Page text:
by Ed — February 9, 2017

  415. Hi Roberta,
    St. Helena’s Island, if that’s what you’re referring to, is just outside of Beaufort SC. Most of your shopping and activities would take place there. There are many planned communities in the general area. St Mary’s is a small town that has recently experienced some growth due to the development of retirement and planned communities. I would check out both Beaufort and St. Mary’s under the States Guide for more info. You can also do a search and look for articles about both. You can post specific questions on the forum.
    Hope this helps!!

    by Moderator Flo — February 9, 2017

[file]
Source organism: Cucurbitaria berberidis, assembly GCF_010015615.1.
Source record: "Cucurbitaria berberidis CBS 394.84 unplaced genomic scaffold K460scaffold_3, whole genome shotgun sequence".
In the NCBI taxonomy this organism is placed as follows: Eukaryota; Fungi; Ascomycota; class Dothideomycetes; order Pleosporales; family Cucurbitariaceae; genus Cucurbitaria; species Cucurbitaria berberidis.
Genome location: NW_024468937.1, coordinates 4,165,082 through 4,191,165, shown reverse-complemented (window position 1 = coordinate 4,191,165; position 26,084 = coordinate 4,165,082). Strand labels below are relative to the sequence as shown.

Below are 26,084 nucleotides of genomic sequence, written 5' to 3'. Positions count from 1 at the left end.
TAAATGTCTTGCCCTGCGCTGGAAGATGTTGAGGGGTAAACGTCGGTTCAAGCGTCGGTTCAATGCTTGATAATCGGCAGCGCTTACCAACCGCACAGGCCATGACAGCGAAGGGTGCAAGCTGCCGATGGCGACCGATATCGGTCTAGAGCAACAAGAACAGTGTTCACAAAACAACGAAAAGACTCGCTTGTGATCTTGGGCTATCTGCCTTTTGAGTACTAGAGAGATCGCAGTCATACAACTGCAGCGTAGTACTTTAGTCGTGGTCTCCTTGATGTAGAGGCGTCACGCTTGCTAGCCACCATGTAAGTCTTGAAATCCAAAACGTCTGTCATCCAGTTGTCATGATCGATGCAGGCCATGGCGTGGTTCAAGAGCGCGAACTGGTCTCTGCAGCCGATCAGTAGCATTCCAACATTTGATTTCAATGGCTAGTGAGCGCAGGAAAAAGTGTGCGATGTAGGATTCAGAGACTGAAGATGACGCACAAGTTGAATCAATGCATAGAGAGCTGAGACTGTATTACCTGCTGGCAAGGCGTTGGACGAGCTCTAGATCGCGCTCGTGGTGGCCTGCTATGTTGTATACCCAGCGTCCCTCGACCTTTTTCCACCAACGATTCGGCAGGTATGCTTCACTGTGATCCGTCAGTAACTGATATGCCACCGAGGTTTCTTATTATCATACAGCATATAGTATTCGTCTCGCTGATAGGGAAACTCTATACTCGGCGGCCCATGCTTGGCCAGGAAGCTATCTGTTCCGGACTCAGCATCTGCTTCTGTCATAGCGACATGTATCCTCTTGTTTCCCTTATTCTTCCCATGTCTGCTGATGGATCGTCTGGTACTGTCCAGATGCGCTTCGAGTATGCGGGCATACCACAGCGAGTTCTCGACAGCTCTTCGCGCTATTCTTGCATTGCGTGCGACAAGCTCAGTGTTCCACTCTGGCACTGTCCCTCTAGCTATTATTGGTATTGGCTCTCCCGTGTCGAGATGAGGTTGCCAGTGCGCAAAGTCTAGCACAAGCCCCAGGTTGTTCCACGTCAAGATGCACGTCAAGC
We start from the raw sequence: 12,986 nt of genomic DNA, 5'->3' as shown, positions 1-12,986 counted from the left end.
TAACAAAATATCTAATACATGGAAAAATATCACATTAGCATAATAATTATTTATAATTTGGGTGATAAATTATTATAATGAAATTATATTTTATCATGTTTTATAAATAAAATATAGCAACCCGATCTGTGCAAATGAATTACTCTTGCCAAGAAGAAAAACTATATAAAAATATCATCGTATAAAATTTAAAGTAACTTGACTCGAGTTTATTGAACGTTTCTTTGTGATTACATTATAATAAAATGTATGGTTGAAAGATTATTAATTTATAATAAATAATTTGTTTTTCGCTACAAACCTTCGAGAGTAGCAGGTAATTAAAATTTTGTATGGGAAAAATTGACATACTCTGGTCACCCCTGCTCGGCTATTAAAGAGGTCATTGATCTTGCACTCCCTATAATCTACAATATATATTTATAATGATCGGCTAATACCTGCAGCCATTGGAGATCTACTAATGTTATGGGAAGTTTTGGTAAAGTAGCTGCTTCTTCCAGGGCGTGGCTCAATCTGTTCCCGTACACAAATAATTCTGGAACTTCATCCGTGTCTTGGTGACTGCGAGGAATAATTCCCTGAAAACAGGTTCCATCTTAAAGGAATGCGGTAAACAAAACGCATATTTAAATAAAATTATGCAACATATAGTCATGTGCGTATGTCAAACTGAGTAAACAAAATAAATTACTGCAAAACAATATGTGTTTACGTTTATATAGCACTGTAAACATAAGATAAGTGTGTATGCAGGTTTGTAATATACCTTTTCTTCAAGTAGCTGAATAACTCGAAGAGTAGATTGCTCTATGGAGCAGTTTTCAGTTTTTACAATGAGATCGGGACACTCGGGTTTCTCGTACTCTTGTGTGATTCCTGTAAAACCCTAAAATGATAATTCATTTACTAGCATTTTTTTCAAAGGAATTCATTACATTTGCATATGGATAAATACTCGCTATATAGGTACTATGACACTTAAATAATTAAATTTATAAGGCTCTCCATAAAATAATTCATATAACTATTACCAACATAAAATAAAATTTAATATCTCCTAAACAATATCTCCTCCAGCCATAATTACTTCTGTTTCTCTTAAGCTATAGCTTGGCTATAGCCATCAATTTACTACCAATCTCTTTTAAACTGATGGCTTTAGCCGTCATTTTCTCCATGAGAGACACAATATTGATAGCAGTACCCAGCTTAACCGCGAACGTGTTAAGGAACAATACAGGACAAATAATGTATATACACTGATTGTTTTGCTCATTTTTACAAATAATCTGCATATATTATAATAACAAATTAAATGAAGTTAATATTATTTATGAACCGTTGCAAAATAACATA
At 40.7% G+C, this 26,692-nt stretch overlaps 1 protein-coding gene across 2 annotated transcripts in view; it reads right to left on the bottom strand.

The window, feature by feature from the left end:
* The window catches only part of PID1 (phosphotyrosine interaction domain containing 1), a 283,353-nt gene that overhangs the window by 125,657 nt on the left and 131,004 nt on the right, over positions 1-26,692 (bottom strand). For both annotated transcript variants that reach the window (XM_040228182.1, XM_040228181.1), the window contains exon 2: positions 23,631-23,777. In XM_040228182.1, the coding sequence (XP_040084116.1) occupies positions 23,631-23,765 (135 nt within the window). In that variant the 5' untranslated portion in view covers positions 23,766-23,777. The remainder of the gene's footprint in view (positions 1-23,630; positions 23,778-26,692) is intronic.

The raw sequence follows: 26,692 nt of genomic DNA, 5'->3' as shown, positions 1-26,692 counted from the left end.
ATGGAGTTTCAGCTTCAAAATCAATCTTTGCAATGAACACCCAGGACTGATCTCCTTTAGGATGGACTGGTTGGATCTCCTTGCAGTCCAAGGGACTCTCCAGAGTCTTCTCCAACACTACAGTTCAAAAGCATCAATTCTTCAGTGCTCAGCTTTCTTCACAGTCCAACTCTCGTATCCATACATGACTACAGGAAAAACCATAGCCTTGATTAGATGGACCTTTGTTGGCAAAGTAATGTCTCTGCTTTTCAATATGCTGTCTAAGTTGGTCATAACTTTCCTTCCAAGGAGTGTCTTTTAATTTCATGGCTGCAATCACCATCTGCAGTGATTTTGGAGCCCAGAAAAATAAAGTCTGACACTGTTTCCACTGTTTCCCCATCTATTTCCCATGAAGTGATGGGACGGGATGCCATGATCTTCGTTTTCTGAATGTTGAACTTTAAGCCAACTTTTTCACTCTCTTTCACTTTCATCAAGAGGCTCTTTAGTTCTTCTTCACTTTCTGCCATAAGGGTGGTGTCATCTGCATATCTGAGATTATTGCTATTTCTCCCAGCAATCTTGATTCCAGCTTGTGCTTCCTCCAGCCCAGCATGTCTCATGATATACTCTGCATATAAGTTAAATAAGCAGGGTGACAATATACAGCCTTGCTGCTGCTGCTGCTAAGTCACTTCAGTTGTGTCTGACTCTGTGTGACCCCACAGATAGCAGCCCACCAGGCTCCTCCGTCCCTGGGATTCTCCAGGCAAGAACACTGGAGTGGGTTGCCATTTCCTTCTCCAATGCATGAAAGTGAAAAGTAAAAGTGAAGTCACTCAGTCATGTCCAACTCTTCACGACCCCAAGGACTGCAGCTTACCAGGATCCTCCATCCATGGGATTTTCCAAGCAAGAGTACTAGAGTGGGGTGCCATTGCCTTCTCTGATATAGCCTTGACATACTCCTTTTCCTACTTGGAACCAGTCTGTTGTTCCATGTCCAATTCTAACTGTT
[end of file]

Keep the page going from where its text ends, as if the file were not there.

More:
416. Roberta – there are MANY sea islands in the Beaufort area. St. Helena is a larger one and actually encompasses lots of other smaller islands : Distant Island, Cat Island, Gibbs Island, Dataw Island etc. Although I live on Dataw Island, the only Post Office for us is St. Helena Island, so that is our mailing address! I think there are 50+ islands in the SC Lowcountry. All are quiet, historic, and a short drive, or boat ride (like Dafauskie Island) from the small towns along the shore, such as Beaufort, or Bluffton. Google SC Lowcountry Sea Islands and you will find many sites, many with videos to get to know this area. Of course, the best way is to come visit, stay in a B+B, take the carriage ride in Beaufort, spend a day in Old Town Bluffton, another day biking on Hilton Head – you will love the area, whether or not you decide to pursue it any further as a possible future home.

    by SandyZ — February 10, 2017